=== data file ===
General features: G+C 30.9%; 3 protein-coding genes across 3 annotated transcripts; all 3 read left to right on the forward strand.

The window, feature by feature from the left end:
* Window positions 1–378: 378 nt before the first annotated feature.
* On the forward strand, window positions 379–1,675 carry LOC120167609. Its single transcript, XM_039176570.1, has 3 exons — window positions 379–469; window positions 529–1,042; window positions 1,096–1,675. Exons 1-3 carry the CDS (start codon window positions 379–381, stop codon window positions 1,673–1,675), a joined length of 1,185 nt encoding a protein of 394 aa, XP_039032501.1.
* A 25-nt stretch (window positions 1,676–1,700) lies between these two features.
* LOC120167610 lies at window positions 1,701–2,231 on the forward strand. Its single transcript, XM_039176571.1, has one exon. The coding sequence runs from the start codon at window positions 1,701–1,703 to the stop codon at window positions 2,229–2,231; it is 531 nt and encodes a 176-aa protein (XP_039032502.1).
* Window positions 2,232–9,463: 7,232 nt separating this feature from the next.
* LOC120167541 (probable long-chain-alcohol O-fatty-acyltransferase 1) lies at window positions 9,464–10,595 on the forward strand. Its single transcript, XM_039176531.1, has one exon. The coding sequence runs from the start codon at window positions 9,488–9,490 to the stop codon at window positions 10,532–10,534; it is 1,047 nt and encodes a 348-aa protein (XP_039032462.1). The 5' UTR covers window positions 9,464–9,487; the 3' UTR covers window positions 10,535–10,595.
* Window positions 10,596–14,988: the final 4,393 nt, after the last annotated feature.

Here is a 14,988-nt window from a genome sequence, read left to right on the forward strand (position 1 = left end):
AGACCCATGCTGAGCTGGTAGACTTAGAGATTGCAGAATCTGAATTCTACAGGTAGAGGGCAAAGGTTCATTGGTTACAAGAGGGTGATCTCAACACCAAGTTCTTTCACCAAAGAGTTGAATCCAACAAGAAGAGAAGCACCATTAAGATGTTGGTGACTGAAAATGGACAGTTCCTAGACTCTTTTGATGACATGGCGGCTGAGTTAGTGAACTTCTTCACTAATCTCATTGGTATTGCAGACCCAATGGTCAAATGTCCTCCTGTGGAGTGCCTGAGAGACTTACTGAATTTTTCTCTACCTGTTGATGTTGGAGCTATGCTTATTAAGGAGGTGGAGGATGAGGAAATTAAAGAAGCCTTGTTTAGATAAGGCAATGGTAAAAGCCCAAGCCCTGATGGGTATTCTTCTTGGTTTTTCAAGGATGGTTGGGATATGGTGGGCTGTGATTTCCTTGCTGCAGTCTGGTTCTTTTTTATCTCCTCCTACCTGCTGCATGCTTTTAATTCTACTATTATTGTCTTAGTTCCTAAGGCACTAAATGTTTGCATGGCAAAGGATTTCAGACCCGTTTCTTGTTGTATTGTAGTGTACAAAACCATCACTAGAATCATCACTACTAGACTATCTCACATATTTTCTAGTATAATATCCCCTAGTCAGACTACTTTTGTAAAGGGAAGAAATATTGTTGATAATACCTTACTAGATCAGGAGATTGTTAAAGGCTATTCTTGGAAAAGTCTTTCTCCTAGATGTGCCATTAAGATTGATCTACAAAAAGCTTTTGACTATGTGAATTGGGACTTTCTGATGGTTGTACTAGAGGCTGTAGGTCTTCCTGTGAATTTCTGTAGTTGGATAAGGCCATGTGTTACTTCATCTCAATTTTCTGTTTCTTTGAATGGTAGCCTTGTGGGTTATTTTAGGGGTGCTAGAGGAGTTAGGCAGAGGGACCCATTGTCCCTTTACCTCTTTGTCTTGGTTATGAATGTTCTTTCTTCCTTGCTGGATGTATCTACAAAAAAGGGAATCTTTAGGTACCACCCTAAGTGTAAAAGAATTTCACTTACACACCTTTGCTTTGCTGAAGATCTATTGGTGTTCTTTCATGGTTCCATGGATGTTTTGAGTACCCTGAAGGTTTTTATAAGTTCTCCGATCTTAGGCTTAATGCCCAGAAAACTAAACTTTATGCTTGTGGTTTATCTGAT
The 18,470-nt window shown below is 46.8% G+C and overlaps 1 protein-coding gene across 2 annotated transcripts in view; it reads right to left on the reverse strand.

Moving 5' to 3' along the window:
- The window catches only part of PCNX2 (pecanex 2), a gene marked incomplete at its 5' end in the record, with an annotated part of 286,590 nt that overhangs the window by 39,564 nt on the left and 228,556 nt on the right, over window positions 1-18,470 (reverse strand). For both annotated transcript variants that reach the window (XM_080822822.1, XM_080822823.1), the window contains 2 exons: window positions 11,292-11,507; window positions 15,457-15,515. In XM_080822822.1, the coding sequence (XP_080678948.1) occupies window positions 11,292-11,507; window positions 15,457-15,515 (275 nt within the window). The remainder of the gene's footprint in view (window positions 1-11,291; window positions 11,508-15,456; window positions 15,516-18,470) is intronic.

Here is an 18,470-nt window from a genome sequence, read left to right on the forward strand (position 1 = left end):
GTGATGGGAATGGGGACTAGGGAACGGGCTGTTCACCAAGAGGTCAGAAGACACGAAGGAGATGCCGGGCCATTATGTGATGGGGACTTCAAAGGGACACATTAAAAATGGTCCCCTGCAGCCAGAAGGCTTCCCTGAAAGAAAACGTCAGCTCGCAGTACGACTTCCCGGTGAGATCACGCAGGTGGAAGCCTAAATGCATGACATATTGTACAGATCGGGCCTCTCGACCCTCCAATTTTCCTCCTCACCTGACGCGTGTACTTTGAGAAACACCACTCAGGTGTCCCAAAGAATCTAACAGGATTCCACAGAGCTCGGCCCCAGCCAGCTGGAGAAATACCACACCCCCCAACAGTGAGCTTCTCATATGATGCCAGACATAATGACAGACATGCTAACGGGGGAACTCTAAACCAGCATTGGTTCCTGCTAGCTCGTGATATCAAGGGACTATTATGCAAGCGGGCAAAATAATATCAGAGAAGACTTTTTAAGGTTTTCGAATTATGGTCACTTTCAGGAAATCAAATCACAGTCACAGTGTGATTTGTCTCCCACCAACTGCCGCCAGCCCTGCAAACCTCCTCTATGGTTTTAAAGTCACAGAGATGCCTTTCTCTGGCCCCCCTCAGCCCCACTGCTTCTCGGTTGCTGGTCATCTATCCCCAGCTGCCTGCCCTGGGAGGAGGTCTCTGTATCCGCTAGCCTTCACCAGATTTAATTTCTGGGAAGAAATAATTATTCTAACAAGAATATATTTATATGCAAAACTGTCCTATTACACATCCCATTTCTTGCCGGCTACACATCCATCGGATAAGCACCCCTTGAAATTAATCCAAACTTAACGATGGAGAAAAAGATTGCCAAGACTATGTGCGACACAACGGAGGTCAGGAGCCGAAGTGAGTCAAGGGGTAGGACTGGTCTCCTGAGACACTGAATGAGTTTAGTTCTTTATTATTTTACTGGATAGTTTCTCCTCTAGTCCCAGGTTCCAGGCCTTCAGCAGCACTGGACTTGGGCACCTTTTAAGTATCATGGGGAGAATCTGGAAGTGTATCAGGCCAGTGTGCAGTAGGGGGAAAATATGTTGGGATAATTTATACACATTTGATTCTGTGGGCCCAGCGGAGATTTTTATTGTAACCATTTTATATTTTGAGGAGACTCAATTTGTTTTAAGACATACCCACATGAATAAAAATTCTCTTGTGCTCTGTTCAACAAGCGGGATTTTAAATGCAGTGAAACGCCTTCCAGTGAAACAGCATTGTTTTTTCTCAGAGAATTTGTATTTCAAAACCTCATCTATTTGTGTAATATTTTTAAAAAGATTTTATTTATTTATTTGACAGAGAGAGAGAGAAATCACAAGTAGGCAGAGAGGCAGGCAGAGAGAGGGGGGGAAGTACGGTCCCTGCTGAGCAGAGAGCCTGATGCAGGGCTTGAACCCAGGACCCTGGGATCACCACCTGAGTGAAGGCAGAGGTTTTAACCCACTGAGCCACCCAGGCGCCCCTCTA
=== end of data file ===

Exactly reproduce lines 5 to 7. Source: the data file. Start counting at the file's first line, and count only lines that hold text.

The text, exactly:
* A 25-nt stretch (window positions 1,676–1,700) lies between these two features.
* LOC120167610 lies at window positions 1,701–2,231 on the forward strand. Its single transcript, XM_039176571.1, has one exon. The coding sequence runs from the start codon at window positions 1,701–1,703 to the stop codon at window positions 2,229–2,231; it is 531 nt and encodes a 176-aa protein (XP_039032502.1).
* Window positions 2,232–9,463: 7,232 nt separating this feature from the next.